But I recently saw a "Fast Company" post about research from the Center for Investigating Healthy Minds (CIHM) at the Waisman Center, University of Wisconsin-Madison, (self-proclaimed on its website to be "a global leader in conducting novel research that has revolutionized how we understand the mind, our emotions, and how to nurture well-being for ourselves and others." They did get a few mentions in my "Science of Happiness" class from Berkeley.) Their study offered new evidence to support the idea that compassion is a trainable skill.
The Fast Company article describes a research project by Helen Weng and others, including lab chief Richard J. Davidson, which concludes:
...compassion can be cultivated with training and that greater altruistic behavior may emerge from increased engagement of neural systems implicated in understanding the suffering of other people, executive and emotional control, and reward processing.Unfortunately, neither the abstract nor the FastCompany article gives details such as how many people participated in the study. This makes it hard for me to know how enthusiastic I should feel about the research, but the points that emerge from the Fast Company article do make it seem like they covered thoroughly what ground they covered.
The study included participants who received just fourteen 30-minute sessions of online training in compassion over the course of two weeks. (As with the study in my previous blog post on the subject, this included imagining compassion for one's self, then a beloved friend or family member, a neutral stranger, then a disliked person.) These participants were compared to an active control group that received training in "reappraisal training, which is an emotion regulation technique that asks people to re-interpret negative events to decrease negative emotions. "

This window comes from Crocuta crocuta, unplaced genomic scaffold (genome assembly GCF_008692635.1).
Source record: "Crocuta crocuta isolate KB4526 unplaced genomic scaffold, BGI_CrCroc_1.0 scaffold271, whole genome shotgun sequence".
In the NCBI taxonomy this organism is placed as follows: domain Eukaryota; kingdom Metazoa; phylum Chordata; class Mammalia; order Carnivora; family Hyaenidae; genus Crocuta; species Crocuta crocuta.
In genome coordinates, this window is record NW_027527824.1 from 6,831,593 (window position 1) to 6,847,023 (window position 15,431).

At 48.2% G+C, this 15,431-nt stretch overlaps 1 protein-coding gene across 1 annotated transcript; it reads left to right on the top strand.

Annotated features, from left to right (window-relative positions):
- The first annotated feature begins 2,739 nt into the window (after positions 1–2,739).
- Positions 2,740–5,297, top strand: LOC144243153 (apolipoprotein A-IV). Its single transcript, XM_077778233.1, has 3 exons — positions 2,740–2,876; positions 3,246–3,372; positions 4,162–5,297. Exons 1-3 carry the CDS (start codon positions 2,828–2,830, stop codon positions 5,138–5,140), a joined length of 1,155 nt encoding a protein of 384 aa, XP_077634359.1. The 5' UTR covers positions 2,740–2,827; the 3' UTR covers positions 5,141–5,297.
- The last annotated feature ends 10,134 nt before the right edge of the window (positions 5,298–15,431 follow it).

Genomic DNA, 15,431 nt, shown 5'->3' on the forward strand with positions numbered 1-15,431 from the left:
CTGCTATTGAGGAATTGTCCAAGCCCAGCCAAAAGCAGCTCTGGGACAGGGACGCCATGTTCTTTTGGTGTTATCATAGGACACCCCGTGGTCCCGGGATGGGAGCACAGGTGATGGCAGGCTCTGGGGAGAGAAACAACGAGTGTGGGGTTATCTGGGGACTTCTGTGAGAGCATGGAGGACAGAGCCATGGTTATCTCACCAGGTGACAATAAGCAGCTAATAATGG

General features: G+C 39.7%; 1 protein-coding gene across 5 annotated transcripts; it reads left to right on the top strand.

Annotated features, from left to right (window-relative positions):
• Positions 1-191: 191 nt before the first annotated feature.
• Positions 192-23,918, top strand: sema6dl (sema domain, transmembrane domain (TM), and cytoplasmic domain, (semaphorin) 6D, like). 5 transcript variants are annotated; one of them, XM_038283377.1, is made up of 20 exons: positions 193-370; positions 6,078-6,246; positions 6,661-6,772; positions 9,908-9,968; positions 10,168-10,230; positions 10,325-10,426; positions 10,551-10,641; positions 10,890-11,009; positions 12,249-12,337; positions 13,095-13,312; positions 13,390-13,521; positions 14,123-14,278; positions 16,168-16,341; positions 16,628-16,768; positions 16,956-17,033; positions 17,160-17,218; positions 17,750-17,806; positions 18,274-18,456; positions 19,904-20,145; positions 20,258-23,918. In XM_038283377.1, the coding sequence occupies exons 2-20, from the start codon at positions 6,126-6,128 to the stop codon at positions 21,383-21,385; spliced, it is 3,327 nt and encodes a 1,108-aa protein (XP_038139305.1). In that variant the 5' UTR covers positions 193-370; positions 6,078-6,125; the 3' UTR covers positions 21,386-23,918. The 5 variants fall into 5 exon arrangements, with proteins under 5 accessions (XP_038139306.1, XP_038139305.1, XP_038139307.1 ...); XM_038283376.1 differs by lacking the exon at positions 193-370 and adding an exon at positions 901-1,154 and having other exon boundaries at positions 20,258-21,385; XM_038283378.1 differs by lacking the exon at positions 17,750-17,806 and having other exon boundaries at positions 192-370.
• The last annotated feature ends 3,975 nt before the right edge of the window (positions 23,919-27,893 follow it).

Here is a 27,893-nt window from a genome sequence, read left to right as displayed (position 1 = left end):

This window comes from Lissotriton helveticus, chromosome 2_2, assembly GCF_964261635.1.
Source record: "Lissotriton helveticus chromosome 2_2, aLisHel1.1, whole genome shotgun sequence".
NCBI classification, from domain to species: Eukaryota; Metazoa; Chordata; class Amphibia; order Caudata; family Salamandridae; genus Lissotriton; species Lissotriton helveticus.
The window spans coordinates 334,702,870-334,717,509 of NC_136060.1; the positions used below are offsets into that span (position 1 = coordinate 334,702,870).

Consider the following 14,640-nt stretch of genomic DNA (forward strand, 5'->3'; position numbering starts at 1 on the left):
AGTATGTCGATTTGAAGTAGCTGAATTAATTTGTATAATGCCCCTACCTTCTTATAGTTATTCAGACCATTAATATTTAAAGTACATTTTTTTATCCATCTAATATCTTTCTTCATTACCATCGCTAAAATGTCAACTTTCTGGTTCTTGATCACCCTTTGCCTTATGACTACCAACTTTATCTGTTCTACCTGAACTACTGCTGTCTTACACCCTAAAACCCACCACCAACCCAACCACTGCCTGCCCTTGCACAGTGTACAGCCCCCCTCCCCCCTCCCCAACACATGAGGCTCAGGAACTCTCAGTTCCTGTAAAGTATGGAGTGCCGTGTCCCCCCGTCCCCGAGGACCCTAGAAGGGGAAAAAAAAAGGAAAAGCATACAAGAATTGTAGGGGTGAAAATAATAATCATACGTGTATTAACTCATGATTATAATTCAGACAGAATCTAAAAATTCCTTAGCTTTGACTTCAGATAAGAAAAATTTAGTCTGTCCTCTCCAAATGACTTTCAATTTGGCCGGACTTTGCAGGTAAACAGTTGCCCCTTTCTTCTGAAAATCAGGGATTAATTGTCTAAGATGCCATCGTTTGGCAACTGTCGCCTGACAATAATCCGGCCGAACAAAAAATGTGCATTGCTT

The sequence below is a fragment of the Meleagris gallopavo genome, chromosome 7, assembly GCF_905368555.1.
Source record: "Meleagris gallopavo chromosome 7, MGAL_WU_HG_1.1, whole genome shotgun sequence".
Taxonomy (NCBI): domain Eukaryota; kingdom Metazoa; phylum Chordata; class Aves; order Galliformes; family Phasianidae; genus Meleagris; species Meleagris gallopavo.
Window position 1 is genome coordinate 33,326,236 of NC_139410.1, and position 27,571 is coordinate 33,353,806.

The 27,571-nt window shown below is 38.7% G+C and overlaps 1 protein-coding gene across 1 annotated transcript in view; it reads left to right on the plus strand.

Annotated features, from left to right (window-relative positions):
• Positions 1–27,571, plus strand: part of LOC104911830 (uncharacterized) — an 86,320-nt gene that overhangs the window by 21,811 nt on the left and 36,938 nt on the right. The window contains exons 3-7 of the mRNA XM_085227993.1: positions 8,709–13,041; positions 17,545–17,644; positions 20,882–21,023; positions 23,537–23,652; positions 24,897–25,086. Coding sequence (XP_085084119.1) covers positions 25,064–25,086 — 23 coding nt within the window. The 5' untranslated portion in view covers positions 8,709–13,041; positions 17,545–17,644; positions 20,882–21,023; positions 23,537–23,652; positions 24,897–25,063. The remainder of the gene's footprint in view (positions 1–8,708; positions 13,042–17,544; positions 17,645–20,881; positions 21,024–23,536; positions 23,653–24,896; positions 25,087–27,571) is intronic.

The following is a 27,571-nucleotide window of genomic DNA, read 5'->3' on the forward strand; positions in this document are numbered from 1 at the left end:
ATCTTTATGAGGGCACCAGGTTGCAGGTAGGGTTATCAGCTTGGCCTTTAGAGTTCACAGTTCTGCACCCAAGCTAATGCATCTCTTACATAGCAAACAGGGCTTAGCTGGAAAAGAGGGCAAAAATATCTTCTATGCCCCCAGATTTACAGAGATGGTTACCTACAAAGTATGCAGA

The compassion training encouraged participants "to observe the thoughts and feelings that arise as they imagine a time that each person has suffered. The goal is to give participants practice at tolerating their reactions, rather than avoiding them or getting too wrapped up in them. The next part involves actively wishing others compassion—or wishing their suffering is relieved. "
All participants underwent MRI brain scans before and after the study and were were assessed for changes in brain regions linked to compassion. They were also assessed for compassion in a computer game in which they could contribute their money to others. According to the FastCompany article, there was a correlation between brain changes linked to key regions of the brain, as shown in the scans, and altruism in the computer game:
"The participants who were the most altruistic playing the computer game showed the greatest changes in brain activation in response to suffering. In the most altruistic participants, activation increased in the inferior parietal cortex (a region of the brain involved in empathy and understanding others), in the dorsolateral prefrontal cortex (a region involved in emotional control), and in the nucleus accumbens (a region involved in rewarding emotions). This may reflect that compassion training increases detection of others’ suffering through neural circuitry involved in empathic resonance and sharing others’ experiences. It also suggests that these individuals may have been learning to change their emotional response to a more caring response for the person in need. The participants in the control group either showed no relationship between their brain responses and their altruistic behavior or a negative relationship. "As would be appropriate for researchers who study compassion, the Wisconsin group will let you download scripts or mp3s of their compassion training sessions if you register here: http://www.investigatinghealthyminds.org/compassion.html (It's a slightly odd system, in that you need to sign in, for free, and they e-mail you the link to the training 24 hours later.)
I am going to keep my enthusiasm in check until I can actually see the full study, but in the meantime, I've downloaded the compassion scripts and I'm going to give it a go this holiday season. It can't hurt, and who knows, maybe, just maybe, it's true -- that compassion CAN be taught (and the teaching of compassion can be scientifically studied and developed)...